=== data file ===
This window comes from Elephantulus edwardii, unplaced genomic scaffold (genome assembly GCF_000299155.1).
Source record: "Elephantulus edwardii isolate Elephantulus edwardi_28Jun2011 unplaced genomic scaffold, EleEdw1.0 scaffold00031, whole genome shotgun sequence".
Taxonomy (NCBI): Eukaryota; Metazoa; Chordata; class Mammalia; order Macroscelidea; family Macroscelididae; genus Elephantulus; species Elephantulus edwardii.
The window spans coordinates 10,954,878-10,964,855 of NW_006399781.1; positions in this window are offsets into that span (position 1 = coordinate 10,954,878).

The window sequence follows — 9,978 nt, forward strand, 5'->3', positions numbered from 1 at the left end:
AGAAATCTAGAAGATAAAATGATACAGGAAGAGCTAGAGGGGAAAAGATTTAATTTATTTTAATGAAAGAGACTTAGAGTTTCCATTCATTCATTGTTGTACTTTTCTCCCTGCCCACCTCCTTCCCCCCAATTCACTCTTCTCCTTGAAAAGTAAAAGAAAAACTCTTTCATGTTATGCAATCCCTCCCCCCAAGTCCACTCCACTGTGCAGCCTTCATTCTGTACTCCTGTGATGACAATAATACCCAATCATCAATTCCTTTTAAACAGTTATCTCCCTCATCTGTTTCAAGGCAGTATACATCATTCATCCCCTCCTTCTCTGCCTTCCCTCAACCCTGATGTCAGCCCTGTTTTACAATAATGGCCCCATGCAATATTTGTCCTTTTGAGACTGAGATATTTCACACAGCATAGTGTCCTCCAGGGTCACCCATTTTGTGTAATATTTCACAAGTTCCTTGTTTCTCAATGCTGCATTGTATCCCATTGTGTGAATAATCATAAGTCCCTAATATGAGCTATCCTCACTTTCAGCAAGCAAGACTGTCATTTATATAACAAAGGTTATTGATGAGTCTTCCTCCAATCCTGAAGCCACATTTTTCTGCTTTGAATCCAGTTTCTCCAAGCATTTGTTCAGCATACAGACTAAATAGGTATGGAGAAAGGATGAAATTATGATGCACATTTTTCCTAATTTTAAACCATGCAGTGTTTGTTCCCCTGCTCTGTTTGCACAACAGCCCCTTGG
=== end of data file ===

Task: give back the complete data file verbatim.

This window comes from Elephantulus edwardii, unplaced genomic scaffold (genome assembly GCF_000299155.1).
Source record: "Elephantulus edwardii isolate Elephantulus edwardi_28Jun2011 unplaced genomic scaffold, EleEdw1.0 scaffold00031, whole genome shotgun sequence".
Taxonomy (NCBI): Eukaryota; Metazoa; Chordata; class Mammalia; order Macroscelidea; family Macroscelididae; genus Elephantulus; species Elephantulus edwardii.
The window spans coordinates 10,954,878-10,964,855 of NW_006399781.1; positions in this window are offsets into that span (position 1 = coordinate 10,954,878).

The window sequence follows — 9,978 nt, forward strand, 5'->3', positions numbered from 1 at the left end:
AGAAATCTAGAAGATAAAATGATACAGGAAGAGCTAGAGGGGAAAAGATTTAATTTATTTTAATGAAAGAGACTTAGAGTTTCCATTCATTCATTGTTGTACTTTTCTCCCTGCCCACCTCCTTCCCCCCAATTCACTCTTCTCCTTGAAAAGTAAAAGAAAAACTCTTTCATGTTATGCAATCCCTCCCCCCAAGTCCACTCCACTGTGCAGCCTTCATTCTGTACTCCTGTGATGACAATAATACCCAATCATCAATTCCTTTTAAACAGTTATCTCCCTCATCTGTTTCAAGGCAGTATACATCATTCATCCCCTCCTTCTCTGCCTTCCCTCAACCCTGATGTCAGCCCTGTTTTACAATAATGGCCCCATGCAATATTTGTCCTTTTGAGACTGAGATATTTCACACAGCATAGTGTCCTCCAGGGTCACCCATTTTGTGTAATATTTCACAAGTTCCTTGTTTCTCAATGCTGCATTGTATCCCATTGTGTGAATAATCATAAGTCCCTAATATGAGCTATCCTCACTTTCAGCAAGCAAGACTGTCATTTATATAACAAAGGTTATTGATGAGTCTTCCTCCAATCCTGAAGCCACATTTTTCTGCTTTGAATCCAGTTTCTCCAAGCATTTGTTCAGCATACAGACTAAATAGGTATGGAGAAAGGATGAAATTATGATGCACATTTTTCCTAATTTTAAACCATGCAGTGTTTGTTCCCCTGCTCTGTTTGCACAACAGCCCCTTGG